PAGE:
Lounge access – even when flying on an Economy ticket – is quite possibly the MOST valuable elite benefit for frequent flyers. One of the reasons that I have lost some interest in airline elite status is thus… if you are already paying to fly in Business or First Class (or in my case using miles), then you already receive lounge access, additional baggage, fast track security, etc. But if you travel frequently in Economy, lounge access might be crucial – the difference between a relaxing airport experience and a busy, hectic one. Accordingly, a recent change from Star Alliance is very ominous…
In many airports around the world, airlines do not operate their own Business Class lounges. Instead, the airport operator (or another third party) operates the lounge. Often this is due to space restrictions within the airport, but sometimes it simply doesn’t make sense for an airline to open a lounge to cover one or two daily flights. My home airport of Barcelona is a useful example. No matter which airline I fly, I am going to be visiting one of two lounges – the lounge for Schengen flights or the lounge for non-Schengen flights. (They have names, but it doesn’t really matter…)
In such cases, your airline will simply pay for your access to the shared lounge. Lounge access is almost always offered to those travelling in Business / First Class and to those with the required level of elite status. In the case of the Star Alliance, “Gold” status is needed to access lounges when travelling on Economy tickets.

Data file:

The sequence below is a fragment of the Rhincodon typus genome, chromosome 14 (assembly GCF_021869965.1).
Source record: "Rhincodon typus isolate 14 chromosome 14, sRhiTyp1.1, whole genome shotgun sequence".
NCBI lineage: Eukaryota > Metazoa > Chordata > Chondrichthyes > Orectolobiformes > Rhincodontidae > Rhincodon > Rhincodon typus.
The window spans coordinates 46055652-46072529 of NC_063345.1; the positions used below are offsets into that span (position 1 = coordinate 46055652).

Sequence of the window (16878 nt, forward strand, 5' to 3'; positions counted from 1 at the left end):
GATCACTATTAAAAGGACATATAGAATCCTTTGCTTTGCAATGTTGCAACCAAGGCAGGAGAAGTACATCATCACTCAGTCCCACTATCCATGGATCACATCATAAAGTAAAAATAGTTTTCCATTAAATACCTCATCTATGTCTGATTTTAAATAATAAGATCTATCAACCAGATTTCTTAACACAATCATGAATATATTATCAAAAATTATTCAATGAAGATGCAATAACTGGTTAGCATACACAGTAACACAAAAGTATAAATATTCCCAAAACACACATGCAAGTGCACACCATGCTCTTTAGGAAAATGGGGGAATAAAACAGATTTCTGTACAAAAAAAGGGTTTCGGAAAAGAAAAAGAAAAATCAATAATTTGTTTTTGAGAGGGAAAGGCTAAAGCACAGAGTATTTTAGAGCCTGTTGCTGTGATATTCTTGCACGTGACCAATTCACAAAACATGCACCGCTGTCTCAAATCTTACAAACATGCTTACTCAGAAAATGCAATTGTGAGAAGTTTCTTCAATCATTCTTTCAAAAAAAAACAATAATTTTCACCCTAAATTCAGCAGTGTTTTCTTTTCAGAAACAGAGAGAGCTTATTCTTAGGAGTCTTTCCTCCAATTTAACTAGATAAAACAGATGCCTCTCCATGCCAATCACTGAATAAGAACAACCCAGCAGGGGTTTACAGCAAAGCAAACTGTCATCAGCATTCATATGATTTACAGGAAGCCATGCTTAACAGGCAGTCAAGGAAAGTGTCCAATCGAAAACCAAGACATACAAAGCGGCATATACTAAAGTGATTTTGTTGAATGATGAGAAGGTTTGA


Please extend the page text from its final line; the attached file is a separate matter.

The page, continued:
A recent change, however, means that airlines can simply decide not to offer lounge access to Star Alliance Gold card holders. Here’s the new policy:
At airports where neither a Star Alliance branded lounge nor a Star Alliance member carrier offers a lounge, third party lounges are contracted by some of our member airlines. As a Star Alliance Gold customer travelling on a Star Alliance member airlines operated flight from such airports, you may have access to these third party contract lounges. Please refer to the Lounge Finder to identify which lounges you may have access to, according to the policy of each airline*.
*Check the current policy of the airline with which you are travelling.
In order to gain access to such lounges:
- You will need to show your boarding pass for a flight operated by the Star Alliance member airline that has contracted that lounge.
- If your boarding pass does not show the Star Alliance Gold indicator, you will need to also show a valid Star Alliance Gold card.
- You can bring one guest, who must be travelling on the same Star Alliance flight as you.
The key wording is “may have access”.
“May” is certainly not the same as “will”… in the same way that “subject to availability” often means “if we feel like it”.
A Slippery Slope…
It is already increasingly obvious that Star Alliance airlines are less and less interested in the “elite” members sent their way by other alliance members. According to Gary Leff, this recent change has been driven by United Airlines. United Airlines already offer me a better seat choice as a result of my lowly UA Silver status – received via Marriott – instead of my top tier status from their supposed partner, Turkish Airlines. The Lufthansa Group has already opted out of the “one additional checked bag” policy, at least for “Light” fares. I am sure that there are many such examples…
Now that airlines are allowed to opt out of lounge access on Economy tickets – at least at certain airports – what’s going to follow next?
Care to speculate? Let us know in the comments section…